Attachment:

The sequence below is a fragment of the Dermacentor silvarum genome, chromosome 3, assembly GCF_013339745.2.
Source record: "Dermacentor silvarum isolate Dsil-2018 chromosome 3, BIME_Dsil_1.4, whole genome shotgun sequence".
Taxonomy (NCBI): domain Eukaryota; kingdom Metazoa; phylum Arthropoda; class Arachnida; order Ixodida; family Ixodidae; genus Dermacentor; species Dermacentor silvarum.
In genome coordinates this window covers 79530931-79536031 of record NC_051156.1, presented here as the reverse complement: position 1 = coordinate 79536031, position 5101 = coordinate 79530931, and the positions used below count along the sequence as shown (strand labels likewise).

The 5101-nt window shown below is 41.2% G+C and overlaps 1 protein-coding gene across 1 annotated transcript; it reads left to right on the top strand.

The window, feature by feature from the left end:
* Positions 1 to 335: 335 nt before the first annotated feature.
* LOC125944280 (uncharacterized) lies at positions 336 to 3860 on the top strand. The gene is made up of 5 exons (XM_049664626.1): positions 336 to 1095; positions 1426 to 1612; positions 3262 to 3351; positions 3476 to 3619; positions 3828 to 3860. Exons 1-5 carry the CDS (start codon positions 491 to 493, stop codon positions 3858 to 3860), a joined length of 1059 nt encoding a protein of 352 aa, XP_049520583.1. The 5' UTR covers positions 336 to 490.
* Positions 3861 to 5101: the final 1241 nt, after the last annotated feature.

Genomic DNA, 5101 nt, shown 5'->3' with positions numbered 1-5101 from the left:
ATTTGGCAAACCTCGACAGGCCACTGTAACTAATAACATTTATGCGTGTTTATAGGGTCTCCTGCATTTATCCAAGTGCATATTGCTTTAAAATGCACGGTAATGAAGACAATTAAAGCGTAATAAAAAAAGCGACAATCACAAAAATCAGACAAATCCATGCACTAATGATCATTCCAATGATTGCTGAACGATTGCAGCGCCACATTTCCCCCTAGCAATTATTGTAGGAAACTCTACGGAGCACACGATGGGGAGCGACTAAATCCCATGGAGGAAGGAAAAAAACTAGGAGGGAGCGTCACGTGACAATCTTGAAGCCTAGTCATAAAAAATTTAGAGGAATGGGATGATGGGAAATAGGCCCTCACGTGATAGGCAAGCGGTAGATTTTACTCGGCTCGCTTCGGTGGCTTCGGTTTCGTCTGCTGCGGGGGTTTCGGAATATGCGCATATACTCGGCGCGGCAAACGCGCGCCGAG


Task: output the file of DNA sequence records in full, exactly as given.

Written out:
The sequence below is a fragment of the Dermacentor silvarum genome, chromosome 3, assembly GCF_013339745.2.
Source record: "Dermacentor silvarum isolate Dsil-2018 chromosome 3, BIME_Dsil_1.4, whole genome shotgun sequence".
Taxonomy (NCBI): domain Eukaryota; kingdom Metazoa; phylum Arthropoda; class Arachnida; order Ixodida; family Ixodidae; genus Dermacentor; species Dermacentor silvarum.
In genome coordinates this window covers 79530931-79536031 of record NC_051156.1, presented here as the reverse complement: position 1 = coordinate 79536031, position 5101 = coordinate 79530931, and the positions used below count along the sequence as shown (strand labels likewise).

The 5101-nt window shown below is 41.2% G+C and overlaps 1 protein-coding gene across 1 annotated transcript; it reads left to right on the top strand.

The window, feature by feature from the left end:
* Positions 1 to 335: 335 nt before the first annotated feature.
* LOC125944280 (uncharacterized) lies at positions 336 to 3860 on the top strand. The gene is made up of 5 exons (XM_049664626.1): positions 336 to 1095; positions 1426 to 1612; positions 3262 to 3351; positions 3476 to 3619; positions 3828 to 3860. Exons 1-5 carry the CDS (start codon positions 491 to 493, stop codon positions 3858 to 3860), a joined length of 1059 nt encoding a protein of 352 aa, XP_049520583.1. The 5' UTR covers positions 336 to 490.
* Positions 3861 to 5101: the final 1241 nt, after the last annotated feature.

Genomic DNA, 5101 nt, shown 5'->3' with positions numbered 1-5101 from the left:
ATTTGGCAAACCTCGACAGGCCACTGTAACTAATAACATTTATGCGTGTTTATAGGGTCTCCTGCATTTATCCAAGTGCATATTGCTTTAAAATGCACGGTAATGAAGACAATTAAAGCGTAATAAAAAAAGCGACAATCACAAAAATCAGACAAATCCATGCACTAATGATCATTCCAATGATTGCTGAACGATTGCAGCGCCACATTTCCCCCTAGCAATTATTGTAGGAAACTCTACGGAGCACACGATGGGGAGCGACTAAATCCCATGGAGGAAGGAAAAAAACTAGGAGGGAGCGTCACGTGACAATCTTGAAGCCTAGTCATAAAAAATTTAGAGGAATGGGATGATGGGAAATAGGCCCTCACGTGATAGGCAAGCGGTAGATTTTACTCGGCTCGCTTCGGTGGCTTCGGTTTCGTCTGCTGCGGGGGTTTCGGAATATGCGCATATACTCGGCGCGGCAAACGCGCGCCGAG